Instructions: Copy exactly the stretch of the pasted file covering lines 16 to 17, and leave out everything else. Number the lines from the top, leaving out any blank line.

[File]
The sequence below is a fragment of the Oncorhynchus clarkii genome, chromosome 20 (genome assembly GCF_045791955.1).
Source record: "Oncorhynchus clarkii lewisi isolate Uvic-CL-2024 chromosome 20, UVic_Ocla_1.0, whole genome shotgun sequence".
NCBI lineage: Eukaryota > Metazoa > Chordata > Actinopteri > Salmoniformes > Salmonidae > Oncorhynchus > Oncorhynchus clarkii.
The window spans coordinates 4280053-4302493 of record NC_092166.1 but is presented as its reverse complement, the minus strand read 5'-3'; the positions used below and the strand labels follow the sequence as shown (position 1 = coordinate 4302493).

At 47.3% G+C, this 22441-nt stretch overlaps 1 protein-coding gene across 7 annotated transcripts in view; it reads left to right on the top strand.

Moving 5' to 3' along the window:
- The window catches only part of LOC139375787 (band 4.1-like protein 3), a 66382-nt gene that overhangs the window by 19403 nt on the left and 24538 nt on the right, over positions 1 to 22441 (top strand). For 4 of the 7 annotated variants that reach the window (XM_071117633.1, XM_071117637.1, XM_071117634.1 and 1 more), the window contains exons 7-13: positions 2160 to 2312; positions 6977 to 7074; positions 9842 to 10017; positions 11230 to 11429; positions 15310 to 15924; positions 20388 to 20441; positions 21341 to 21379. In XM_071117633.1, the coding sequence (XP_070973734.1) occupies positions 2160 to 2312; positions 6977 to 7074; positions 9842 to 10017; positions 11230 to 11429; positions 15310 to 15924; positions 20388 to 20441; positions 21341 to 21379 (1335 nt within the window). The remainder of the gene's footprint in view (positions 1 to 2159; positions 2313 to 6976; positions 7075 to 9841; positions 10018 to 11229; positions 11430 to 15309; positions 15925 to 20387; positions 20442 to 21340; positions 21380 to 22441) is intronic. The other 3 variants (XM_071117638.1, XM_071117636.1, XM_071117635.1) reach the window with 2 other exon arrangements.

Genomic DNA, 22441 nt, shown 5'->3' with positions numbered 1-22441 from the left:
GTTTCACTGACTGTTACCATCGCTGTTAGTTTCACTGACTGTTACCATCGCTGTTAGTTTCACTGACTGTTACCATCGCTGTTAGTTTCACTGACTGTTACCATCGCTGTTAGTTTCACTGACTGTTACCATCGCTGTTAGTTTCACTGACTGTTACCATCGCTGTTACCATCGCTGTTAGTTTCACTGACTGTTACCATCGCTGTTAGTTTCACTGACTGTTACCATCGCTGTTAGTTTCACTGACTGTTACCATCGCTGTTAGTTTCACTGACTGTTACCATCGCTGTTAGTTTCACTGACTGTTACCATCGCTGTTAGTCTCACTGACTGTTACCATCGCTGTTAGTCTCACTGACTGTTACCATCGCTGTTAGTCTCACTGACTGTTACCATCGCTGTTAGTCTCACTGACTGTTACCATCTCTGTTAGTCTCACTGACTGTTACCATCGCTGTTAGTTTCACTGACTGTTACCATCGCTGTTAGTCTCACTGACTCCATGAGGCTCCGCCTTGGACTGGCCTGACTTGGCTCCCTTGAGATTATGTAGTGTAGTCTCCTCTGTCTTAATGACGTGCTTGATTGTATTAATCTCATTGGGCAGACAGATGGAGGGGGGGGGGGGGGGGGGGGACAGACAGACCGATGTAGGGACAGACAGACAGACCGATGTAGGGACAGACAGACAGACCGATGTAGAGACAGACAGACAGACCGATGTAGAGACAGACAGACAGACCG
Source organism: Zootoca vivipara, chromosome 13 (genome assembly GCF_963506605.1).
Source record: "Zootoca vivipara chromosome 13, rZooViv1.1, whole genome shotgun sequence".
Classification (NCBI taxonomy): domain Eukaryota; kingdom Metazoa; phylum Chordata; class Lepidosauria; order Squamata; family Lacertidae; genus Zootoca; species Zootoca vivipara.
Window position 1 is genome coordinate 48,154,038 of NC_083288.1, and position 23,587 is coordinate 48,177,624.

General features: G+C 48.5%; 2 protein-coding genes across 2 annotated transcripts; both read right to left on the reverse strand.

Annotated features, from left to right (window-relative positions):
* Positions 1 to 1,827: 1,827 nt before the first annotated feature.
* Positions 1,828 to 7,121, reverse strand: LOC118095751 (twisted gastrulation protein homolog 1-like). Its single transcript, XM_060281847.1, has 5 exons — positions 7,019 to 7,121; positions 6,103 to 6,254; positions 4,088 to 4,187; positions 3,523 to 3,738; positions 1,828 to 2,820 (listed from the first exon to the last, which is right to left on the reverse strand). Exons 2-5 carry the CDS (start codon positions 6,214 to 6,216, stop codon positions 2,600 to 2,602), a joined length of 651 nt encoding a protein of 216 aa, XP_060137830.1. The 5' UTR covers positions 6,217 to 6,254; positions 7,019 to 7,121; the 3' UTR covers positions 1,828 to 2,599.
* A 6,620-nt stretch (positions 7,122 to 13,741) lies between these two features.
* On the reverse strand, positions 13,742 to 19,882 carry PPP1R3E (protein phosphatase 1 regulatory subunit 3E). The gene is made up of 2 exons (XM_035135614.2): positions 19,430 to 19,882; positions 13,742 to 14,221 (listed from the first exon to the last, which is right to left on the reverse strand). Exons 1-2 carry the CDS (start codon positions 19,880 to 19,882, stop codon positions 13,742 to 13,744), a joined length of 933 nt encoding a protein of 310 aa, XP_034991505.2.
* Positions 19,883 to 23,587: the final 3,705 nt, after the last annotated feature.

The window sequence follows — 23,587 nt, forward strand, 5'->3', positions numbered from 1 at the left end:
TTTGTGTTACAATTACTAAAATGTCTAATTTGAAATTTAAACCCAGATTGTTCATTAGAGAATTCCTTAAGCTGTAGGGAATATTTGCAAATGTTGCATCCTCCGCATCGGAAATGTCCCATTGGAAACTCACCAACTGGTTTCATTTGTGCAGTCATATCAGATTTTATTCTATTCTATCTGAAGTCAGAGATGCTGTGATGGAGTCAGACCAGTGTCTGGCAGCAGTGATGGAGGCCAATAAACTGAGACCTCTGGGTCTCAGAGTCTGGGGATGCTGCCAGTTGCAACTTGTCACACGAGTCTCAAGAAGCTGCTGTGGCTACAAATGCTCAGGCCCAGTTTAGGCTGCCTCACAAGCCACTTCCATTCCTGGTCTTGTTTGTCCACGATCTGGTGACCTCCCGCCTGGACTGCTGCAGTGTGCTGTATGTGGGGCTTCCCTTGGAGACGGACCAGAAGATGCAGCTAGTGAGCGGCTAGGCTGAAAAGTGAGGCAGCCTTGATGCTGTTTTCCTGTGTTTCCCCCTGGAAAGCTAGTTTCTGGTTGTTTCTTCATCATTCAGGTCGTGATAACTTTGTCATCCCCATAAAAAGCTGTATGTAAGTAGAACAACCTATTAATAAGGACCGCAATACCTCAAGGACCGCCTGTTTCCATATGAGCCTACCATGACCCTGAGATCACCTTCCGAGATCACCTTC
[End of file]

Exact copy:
* Positions 1 to 1,827: 1,827 nt before the first annotated feature.
* Positions 1,828 to 7,121, reverse strand: LOC118095751 (twisted gastrulation protein homolog 1-like). Its single transcript, XM_060281847.1, has 5 exons — positions 7,019 to 7,121; positions 6,103 to 6,254; positions 4,088 to 4,187; positions 3,523 to 3,738; positions 1,828 to 2,820 (listed from the first exon to the last, which is right to left on the reverse strand). Exons 2-5 carry the CDS (start codon positions 6,214 to 6,216, stop codon positions 2,600 to 2,602), a joined length of 651 nt encoding a protein of 216 aa, XP_060137830.1. The 5' UTR covers positions 6,217 to 6,254; positions 7,019 to 7,121; the 3' UTR covers positions 1,828 to 2,599.